- Sara E. Rex, Senior Policy Advisor, Economics Team, AARP Public Policy Institute
Examples of the media coverage are included in Material of Interest on the website. A book, Working Through Demographic Change: How Older Americans Can Sustain the Nation’s Prosperity, based on the edited Conference presentations and material contributed by Dr. Robert Butler and others, was published in early 2001. Senator John Breaux (D-LA), distributed copies of the book to every member of Congress with a cover letter signed by him.
The Silicon Valley bubble that burst in March 2001, precipitating a recession, blocked HRS from achieving its stated objectives, and it moved to the sidelines until a better time. With a booming U.S. economy in 2006, CPL organized a second event in June 2007 as the launching platform for the newly- created Center for Productive Longevity, National Conference on the New Human Resources Frontier: Utilizing Older Workers for Competitive Advantage. Despite the impending global economic crisis that started in the latter part of 2007. CPL published a book in 2008 based largely on the Conference proceedings. Again, we had an excellent range of speakers, including:
- Dr. John W. Rowe, Department of Health Policy and Management, Columbia University; former Chairman and CEO, Aetna, Inc; Director, MacArthur Foundation Research Network on Successful Aging, co-author of Successful Aging (Dell Publishing 1998)
- Susan R. Meisinger, President, Society for Human Resource Management (SHRM)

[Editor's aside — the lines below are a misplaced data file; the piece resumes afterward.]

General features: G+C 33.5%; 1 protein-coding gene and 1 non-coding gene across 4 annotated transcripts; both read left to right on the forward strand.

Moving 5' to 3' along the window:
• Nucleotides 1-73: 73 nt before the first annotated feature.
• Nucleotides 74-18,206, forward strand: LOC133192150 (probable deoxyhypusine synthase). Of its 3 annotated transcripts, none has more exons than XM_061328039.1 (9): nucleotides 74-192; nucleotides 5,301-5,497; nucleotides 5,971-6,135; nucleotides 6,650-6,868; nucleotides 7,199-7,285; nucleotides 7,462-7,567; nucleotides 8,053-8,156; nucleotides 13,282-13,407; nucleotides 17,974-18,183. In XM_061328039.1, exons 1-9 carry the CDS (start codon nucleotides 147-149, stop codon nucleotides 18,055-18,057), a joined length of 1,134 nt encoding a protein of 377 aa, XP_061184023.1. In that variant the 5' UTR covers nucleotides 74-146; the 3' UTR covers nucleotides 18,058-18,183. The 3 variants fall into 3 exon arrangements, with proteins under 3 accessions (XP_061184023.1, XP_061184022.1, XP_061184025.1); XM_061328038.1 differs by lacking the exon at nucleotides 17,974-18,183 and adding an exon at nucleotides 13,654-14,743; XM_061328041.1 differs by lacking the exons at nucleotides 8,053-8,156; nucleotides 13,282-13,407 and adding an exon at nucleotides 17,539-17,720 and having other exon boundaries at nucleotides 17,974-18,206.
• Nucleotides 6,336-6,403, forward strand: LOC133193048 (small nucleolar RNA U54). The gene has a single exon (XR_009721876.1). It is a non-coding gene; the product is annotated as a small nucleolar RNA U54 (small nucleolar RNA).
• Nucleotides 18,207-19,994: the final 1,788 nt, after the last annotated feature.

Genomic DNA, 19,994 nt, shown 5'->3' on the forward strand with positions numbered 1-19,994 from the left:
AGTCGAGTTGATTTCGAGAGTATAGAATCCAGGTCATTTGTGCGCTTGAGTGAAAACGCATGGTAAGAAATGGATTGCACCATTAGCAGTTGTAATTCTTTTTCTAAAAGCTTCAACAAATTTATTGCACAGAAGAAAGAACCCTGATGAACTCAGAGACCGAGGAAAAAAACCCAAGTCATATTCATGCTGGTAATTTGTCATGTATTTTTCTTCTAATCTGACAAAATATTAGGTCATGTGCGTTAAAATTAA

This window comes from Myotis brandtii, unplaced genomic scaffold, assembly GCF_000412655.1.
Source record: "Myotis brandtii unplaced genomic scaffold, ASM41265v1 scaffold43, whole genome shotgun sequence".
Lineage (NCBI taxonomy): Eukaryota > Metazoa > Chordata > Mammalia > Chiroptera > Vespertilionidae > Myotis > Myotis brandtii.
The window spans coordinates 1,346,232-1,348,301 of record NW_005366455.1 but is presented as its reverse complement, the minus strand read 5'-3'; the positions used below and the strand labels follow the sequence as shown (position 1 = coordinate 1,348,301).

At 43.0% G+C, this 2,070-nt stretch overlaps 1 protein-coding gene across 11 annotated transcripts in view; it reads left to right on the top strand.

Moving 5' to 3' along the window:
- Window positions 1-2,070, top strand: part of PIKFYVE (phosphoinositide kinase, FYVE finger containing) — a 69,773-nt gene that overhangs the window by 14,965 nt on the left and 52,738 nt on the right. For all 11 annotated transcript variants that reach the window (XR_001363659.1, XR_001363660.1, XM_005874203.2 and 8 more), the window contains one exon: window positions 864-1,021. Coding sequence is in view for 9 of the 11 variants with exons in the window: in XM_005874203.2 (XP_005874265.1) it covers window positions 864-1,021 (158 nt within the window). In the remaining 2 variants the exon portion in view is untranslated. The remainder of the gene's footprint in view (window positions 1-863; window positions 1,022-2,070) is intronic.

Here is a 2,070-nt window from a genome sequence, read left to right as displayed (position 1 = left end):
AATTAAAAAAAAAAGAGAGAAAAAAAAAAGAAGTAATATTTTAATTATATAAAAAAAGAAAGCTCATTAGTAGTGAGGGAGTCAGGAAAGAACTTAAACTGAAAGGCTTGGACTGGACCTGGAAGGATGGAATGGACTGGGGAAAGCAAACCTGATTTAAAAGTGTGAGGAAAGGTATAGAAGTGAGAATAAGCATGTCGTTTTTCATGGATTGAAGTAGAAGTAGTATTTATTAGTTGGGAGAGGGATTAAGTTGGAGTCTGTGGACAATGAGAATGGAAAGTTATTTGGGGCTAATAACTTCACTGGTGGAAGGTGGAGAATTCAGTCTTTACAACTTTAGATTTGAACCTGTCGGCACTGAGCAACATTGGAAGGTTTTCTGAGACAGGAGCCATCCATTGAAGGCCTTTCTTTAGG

- John P. Martin, Director of Employment, Labour and Social Affairs, Organization for Economic Cooperation and Development (OECD)
- Humphrey J.F. Taylor, Chairman, The Harris Poll
Major U.S. companies eliminated 4.4 million jobs in the following period through year-end 2012, while companies with less than 100 employees created 60 percent of the new jobs during that period. With continued high unemployment and low economic growth projected for the foreseeable future, CPL took the initiative of planning and organizing a series of meetings in 2012 on the opportunities of entrepreneurship for Baby Boomers 50+ that were held as follows:
Four One-Day Meetings Held in 2012
As the result of a visit by Bill Zinke to the Kauffman Foundation in Kansas City in 2011, a focal point for entrepreneurship in America, CPL organized four meetings in different parts of the U.S. in 2012 titled “Spotlight on Entrepreneurship Opportunities for Baby Boomers”, as follows:
- March 27 at the Kauffman Foundation in Kansas City, MO
- September 14 at Babson College in Wellesley, MA
- October 11 at the Chicago campus of Northwestern University/Kellogg School of Management
- November 15 at the University of Denver-University College